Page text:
Seen in the The Journal of Urban History: an article about contradictory ideologies in the fair housing movement, by NCRC senior policy advisor Nichole Nelson.
“While the National Committee Against Discrimination in Housing (NCDH) supported ending racial discrimination in the housing market by lobbying for state and local fair housing laws and the federal Fair Housing Act of 1968, it also vigorously campaigned against reinvesting in African American communities. NCDH leadership justified this seemingly contradictory ideology by explaining their belief, that it was pointless to “gild the ghetto” because white supremacy created deteriorating conditions in African American communities that reinvestment could not cure. Thus, the NCDH believed that the only way for African Americans to access decent housing was to move to white neighborhoods. In doing so, they underscored the limitations of their commitment to ending white supremacy in the housing market, which upheld racism in the Fair Housing Movement.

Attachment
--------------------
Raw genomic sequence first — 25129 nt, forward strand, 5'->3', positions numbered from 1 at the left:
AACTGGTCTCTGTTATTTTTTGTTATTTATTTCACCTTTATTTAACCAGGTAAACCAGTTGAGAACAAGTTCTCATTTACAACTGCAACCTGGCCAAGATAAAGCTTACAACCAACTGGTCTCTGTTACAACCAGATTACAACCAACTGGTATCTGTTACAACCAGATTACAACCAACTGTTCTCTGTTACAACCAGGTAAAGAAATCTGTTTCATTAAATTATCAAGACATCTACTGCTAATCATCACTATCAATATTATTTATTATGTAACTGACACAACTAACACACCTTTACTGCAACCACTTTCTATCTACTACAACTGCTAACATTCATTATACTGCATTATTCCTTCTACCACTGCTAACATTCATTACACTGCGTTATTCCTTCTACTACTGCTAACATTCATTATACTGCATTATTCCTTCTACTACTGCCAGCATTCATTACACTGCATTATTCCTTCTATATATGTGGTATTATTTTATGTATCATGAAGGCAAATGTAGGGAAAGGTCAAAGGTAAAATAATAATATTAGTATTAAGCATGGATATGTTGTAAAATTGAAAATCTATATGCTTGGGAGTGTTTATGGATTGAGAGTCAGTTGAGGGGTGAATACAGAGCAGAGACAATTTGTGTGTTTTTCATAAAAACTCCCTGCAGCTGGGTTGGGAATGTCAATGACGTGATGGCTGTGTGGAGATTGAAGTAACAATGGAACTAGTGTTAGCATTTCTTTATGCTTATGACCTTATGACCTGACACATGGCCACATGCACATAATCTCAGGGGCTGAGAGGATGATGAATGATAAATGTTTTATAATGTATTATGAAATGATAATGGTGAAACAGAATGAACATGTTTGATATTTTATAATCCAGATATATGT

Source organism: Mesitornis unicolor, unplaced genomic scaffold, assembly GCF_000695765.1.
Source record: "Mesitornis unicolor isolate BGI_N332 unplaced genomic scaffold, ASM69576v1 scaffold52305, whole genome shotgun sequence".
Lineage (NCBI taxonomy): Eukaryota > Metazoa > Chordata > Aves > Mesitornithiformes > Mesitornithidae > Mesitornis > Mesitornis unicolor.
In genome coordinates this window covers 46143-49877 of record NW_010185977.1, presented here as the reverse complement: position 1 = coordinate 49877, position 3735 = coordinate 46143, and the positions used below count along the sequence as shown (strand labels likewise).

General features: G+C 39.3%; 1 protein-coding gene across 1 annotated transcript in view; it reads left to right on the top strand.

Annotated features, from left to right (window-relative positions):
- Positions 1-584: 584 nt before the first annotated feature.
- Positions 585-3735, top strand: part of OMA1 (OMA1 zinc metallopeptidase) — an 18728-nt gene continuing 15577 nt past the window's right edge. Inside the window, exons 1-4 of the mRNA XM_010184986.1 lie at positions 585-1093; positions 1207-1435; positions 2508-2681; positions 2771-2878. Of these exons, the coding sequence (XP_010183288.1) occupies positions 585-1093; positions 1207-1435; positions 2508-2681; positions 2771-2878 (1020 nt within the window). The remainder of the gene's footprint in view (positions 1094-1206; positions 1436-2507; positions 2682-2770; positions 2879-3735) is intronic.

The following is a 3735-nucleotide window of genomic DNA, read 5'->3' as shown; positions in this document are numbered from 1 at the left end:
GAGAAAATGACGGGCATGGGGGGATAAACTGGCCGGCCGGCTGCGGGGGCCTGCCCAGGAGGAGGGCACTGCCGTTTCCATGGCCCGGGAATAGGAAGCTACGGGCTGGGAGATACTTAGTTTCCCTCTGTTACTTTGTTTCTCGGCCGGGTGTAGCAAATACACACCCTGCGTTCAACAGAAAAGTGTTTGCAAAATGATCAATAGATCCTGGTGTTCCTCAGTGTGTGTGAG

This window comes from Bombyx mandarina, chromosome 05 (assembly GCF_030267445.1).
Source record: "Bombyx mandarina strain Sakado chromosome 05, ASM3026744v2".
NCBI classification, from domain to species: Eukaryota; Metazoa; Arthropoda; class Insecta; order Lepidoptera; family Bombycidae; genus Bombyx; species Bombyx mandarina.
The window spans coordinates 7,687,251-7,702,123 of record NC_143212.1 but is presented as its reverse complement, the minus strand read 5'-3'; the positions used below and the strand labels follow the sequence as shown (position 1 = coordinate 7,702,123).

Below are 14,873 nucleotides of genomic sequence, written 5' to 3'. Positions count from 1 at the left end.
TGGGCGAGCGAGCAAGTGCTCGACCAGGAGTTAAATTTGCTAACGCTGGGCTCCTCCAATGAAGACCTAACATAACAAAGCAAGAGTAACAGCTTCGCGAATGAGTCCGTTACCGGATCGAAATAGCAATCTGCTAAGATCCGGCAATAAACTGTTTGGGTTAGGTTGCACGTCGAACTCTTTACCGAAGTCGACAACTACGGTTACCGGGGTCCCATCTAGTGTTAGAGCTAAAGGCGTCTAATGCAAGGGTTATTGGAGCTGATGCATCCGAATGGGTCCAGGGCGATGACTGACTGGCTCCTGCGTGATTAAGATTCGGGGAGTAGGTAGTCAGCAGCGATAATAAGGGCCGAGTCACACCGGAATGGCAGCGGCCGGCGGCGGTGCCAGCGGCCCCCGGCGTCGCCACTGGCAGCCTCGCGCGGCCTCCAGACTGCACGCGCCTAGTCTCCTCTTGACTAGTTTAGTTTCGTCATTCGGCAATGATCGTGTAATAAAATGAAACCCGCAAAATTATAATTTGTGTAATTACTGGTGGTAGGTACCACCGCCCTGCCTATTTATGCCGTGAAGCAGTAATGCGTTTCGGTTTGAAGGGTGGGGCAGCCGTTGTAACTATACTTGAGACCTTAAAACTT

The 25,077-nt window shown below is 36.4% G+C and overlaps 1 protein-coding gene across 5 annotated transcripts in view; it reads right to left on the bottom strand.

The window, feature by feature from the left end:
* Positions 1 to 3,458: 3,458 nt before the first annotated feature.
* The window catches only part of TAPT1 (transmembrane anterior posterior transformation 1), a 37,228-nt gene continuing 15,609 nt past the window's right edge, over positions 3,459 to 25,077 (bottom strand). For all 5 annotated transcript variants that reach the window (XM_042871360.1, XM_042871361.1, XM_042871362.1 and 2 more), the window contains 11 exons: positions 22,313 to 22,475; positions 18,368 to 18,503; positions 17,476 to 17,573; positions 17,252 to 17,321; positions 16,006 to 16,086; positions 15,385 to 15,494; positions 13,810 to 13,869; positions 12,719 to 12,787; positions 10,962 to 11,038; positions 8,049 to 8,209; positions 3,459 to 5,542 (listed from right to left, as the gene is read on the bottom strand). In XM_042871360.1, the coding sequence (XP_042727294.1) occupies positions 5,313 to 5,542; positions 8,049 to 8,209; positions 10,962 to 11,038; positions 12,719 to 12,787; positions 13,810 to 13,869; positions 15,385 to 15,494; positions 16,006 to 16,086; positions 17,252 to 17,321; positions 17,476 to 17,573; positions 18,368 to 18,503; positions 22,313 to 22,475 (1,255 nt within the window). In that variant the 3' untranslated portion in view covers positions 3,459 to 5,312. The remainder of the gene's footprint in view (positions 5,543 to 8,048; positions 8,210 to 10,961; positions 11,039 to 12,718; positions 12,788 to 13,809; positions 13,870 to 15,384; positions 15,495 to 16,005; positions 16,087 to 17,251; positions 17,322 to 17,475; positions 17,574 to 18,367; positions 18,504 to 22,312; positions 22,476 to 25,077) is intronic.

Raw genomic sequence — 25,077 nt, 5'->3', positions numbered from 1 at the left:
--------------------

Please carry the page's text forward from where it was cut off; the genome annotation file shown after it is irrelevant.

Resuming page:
By the late 1960s, local Black Power activists wanted to ensure that integration did not occur at the expense of Black homebuyers’ and residents’ comfort, safety, and well-being. They symbolically rejected an older concept of integration that “permitted Negroes to come in out of the cold if they weren’t too noisy . . . and didn’t all come in at the same time.” The newer model of integration that began to take shape envisioned Black Power as not necessarily “anti-integration” and instead reimagined African Americans negotiating their commitment to integration “from a position of strength.”
Read the full article here: https://journals.sagepub.com/stoken/default+domain/PYVPNBET85NFYQNVFGUM/full